The final point made by prosecutor is that the lands in question are in fact devoted to public use. Manifestly they are not as we understand the words "public use." Reliance, however, is placed on the case of Essex County Park Commission v. West Orange, 75 N.J.L. 376, which involved the same statute held unconstitutional in a later case by the same name, supra. (See case on appeal, 77 Id. 575.) This is the language of the opinion upon which the argument is rested (p. 379):
"It seems to us that the mere fact that lands are owned by a county or other municipality necessarily imports that it is to some extent impressed with a public use. These public corporations are but agencies of the state, and they exercise no other than public functions. Where lands owned by them are used for such a purpose as a courthouse or a recreation park, the public use is of course manifest. But even where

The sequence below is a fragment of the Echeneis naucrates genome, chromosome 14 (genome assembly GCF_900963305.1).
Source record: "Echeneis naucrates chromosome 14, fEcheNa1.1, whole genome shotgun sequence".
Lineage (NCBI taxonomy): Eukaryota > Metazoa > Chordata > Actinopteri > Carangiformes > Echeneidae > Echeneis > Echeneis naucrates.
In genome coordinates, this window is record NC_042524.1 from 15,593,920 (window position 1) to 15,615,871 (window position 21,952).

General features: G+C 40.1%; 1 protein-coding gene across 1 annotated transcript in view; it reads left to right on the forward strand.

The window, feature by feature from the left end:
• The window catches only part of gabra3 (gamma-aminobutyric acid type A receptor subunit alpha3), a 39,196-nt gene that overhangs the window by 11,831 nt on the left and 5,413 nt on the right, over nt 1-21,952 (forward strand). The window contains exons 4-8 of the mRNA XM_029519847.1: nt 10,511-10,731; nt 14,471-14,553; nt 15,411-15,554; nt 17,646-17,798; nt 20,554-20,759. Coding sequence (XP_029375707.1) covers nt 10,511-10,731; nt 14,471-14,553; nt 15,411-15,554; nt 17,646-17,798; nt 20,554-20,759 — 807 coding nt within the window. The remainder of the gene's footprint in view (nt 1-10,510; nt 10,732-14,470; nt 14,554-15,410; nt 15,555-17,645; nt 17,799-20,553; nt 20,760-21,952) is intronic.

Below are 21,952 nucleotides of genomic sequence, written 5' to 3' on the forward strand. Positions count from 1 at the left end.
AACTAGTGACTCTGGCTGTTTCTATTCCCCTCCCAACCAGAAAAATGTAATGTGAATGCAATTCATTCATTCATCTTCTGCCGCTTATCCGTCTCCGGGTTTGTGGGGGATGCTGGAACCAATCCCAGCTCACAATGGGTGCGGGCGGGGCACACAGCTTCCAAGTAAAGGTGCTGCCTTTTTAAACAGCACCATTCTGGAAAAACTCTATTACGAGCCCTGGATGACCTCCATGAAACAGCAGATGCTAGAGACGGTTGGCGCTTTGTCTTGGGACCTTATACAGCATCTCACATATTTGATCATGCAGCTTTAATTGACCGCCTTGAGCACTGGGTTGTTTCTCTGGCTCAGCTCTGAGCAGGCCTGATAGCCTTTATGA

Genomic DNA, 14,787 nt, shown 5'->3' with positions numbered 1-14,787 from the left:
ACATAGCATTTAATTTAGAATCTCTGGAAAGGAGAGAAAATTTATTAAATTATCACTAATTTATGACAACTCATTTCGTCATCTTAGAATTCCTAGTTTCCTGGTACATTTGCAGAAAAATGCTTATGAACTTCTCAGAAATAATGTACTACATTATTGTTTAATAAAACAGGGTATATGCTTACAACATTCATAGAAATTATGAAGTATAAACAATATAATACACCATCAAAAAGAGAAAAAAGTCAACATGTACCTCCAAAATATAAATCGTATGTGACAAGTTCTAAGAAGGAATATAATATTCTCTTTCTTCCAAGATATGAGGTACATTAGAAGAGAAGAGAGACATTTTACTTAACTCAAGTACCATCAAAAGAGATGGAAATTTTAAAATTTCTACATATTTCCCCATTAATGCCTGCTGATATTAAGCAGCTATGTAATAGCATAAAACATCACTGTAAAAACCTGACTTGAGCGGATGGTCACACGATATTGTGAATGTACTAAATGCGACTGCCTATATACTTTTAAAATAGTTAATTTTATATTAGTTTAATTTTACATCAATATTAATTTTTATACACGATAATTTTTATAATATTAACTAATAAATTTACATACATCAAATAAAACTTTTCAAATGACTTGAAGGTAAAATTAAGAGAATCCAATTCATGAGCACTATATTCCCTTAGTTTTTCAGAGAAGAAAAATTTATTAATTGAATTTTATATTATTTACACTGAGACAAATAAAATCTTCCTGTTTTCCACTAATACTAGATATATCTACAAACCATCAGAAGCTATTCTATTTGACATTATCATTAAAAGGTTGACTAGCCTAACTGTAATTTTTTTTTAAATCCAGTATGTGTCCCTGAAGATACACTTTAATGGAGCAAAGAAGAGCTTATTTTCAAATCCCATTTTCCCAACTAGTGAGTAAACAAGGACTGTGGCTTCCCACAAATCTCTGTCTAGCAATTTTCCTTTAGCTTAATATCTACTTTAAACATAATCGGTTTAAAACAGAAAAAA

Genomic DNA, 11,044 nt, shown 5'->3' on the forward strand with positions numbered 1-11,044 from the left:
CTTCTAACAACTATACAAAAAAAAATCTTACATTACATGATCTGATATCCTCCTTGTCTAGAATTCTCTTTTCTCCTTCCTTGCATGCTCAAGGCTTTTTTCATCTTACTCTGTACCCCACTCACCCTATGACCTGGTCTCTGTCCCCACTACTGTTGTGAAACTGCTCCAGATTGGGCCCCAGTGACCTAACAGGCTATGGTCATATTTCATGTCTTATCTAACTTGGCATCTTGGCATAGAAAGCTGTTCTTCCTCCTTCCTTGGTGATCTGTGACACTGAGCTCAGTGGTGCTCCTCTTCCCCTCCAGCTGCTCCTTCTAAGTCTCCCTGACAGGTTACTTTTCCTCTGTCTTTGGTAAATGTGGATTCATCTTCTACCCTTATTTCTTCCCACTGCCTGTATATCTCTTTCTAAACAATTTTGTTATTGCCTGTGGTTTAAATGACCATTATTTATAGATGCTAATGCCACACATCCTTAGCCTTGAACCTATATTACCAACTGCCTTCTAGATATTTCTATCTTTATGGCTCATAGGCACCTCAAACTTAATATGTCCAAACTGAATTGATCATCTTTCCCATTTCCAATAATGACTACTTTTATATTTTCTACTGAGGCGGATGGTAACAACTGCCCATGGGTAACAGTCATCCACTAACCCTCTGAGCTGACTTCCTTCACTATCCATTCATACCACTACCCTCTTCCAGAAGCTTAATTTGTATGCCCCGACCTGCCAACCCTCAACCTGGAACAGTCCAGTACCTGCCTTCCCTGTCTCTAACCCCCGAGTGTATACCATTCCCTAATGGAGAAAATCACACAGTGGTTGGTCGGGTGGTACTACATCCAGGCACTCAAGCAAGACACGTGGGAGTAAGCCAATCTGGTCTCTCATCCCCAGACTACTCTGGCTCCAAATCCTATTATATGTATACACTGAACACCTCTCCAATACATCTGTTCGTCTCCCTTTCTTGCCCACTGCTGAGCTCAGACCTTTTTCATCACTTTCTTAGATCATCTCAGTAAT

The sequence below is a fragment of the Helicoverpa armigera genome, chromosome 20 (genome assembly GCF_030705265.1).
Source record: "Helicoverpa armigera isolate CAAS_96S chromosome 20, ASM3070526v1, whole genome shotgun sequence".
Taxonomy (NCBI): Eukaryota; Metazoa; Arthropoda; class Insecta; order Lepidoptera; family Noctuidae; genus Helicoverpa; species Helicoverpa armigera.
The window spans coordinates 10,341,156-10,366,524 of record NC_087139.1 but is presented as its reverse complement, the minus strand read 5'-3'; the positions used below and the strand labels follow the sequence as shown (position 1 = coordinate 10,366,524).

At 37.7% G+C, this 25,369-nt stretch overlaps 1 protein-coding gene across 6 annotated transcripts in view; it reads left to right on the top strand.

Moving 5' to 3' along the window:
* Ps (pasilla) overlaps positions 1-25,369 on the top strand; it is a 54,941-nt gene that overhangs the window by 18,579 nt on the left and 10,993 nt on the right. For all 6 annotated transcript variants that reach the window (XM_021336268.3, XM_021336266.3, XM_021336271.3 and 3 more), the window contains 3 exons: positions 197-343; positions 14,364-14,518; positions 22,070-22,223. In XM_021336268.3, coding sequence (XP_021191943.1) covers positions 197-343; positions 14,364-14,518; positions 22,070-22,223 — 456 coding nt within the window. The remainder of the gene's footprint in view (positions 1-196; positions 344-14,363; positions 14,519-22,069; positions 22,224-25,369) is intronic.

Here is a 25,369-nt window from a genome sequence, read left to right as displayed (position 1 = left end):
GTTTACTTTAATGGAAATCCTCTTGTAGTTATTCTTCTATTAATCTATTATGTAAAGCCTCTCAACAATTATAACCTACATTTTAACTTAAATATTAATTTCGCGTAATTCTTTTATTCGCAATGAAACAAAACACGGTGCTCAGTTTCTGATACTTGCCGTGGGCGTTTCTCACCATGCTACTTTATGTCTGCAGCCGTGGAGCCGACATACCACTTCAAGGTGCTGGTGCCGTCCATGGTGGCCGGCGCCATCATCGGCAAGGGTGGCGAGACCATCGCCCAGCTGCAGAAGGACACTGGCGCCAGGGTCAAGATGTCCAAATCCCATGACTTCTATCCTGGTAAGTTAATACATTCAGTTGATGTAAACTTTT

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not devoted to such a purpose, we think that nevertheless there is a public use. Take the case of lands purchased at a tax sale, or lands bought in under execution issued to enforce payment of a debt due to the public corporation; while such lands are normally held for a temporary purpose and only to secure the payment of moneys due to the public, yet, while thus held, they are in a sense devoted to the public use, as much so as the moneys themselves for whose payment they are held in pledge."